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    In this paper we first consider the null-plane bound-state equation for a qqˉq \bar q pair in 1+3 dimensions and in the lowest-order Tamm-Dancoff approximation. Light-cone gauge is chosen with a causal prescription for the gauge pole in the propagator. Then we show that this equation, when dimensionally reduced to 1+1 dimensions, becomes 't Hooft's bound-state equation, which is characterized by an x+x^+-instantaneous interaction. The deep reasons for this coincidence are carefully discussed.Comment: 18 pages, revTeX, no figure

    Wilson loops in the adjoint representation and multiple vacua in two-dimensional Yang-Mills theory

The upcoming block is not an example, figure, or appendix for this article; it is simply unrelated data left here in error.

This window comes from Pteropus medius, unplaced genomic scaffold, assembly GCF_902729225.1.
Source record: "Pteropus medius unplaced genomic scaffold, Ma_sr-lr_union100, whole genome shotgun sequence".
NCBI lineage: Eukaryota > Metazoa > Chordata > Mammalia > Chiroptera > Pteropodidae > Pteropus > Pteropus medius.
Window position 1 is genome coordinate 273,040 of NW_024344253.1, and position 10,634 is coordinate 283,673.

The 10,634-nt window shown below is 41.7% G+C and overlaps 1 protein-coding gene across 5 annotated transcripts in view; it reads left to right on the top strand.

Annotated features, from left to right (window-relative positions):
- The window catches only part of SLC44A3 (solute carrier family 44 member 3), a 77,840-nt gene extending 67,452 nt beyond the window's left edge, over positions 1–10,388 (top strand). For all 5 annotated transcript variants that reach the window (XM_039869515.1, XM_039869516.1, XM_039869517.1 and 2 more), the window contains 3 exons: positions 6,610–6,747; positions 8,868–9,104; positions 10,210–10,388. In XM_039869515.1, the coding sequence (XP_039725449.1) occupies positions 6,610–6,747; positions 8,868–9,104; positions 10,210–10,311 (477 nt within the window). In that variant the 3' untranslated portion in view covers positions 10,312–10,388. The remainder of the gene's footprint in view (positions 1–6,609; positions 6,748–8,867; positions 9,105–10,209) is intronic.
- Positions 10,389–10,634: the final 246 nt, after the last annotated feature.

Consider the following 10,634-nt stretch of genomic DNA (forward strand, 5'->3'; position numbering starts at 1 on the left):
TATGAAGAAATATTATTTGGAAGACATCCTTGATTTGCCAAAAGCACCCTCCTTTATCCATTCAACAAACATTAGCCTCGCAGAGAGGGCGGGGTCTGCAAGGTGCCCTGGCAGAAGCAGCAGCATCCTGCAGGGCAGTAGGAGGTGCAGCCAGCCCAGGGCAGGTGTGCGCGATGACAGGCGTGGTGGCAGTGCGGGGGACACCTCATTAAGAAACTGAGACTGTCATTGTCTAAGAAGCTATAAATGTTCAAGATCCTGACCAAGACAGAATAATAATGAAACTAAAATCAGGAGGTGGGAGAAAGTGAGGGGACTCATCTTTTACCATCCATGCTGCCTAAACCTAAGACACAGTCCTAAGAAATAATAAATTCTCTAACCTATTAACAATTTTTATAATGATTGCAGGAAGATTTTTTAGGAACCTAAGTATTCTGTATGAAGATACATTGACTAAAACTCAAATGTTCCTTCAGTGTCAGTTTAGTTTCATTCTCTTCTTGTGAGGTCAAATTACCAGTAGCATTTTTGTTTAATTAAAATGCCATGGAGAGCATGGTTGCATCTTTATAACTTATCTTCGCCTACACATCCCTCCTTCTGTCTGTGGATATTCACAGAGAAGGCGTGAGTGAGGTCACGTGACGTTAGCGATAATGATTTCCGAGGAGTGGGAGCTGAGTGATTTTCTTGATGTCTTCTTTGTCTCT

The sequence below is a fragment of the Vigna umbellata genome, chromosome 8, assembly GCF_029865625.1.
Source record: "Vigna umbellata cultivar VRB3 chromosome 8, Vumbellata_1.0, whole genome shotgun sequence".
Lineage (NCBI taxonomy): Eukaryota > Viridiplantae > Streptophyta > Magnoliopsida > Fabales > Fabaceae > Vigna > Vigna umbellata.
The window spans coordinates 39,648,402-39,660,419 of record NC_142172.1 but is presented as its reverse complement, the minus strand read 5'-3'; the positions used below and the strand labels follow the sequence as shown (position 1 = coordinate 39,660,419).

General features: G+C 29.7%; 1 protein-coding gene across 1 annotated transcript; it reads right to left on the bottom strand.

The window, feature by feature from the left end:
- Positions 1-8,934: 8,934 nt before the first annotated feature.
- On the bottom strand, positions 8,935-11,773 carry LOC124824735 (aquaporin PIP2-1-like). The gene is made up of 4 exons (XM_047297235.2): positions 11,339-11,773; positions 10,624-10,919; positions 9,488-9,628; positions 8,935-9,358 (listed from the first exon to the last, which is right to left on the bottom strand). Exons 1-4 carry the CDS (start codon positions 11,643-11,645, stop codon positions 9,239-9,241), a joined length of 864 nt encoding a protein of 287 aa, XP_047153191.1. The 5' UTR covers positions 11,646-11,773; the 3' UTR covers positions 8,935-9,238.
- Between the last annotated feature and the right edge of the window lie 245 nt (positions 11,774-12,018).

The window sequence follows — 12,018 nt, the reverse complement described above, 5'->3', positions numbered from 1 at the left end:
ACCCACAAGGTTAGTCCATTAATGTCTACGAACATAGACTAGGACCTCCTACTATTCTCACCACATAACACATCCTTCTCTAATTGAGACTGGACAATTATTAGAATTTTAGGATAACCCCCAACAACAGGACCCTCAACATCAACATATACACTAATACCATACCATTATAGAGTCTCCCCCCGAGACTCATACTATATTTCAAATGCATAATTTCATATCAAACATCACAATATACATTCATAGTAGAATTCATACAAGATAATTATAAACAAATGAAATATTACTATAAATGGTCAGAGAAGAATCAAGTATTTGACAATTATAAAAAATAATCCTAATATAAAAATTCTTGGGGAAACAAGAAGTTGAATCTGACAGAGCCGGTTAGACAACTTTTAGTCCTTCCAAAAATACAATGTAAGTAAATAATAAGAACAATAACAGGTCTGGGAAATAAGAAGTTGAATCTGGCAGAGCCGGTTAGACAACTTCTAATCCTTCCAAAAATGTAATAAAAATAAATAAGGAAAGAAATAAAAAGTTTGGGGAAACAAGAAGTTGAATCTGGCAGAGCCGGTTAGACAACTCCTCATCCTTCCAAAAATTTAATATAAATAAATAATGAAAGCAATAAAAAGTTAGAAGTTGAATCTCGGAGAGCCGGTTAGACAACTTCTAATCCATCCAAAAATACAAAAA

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    QCD2QCD_2 with fermions in the adjoint representation is invariant under SU(N)/ZNSU(N)/Z_N and thereby is endowed with a non-trivial vacuum structure (k-sectors). The static potential between adjoint charges, in the limit of infinite mass, can be therefore obtained by computing Wilson loops in the pure Yang-Mills theory with the same non-trivial structure. When the (Euclidean) space-time is compactified on a sphere S2S^2, Wilson loops can be exactly expressed in terms of an infinite series of topological excitations (instantons). The presence of k-sectors modifies the energy spectrum of the theory and its instanton content. For the exact solution, in the limit in which the sphere is decompactified, a k-sector can be mimicked by the presence of k-fundamental charges at \infty, according to a Witten's suggestion. However this property neither holds before decompactification nor for the genuine perturbative solution which corresponds to the zero-instanton contribution on S2S^2.Comment: RevTeX, 46 pages, 1 eps-figur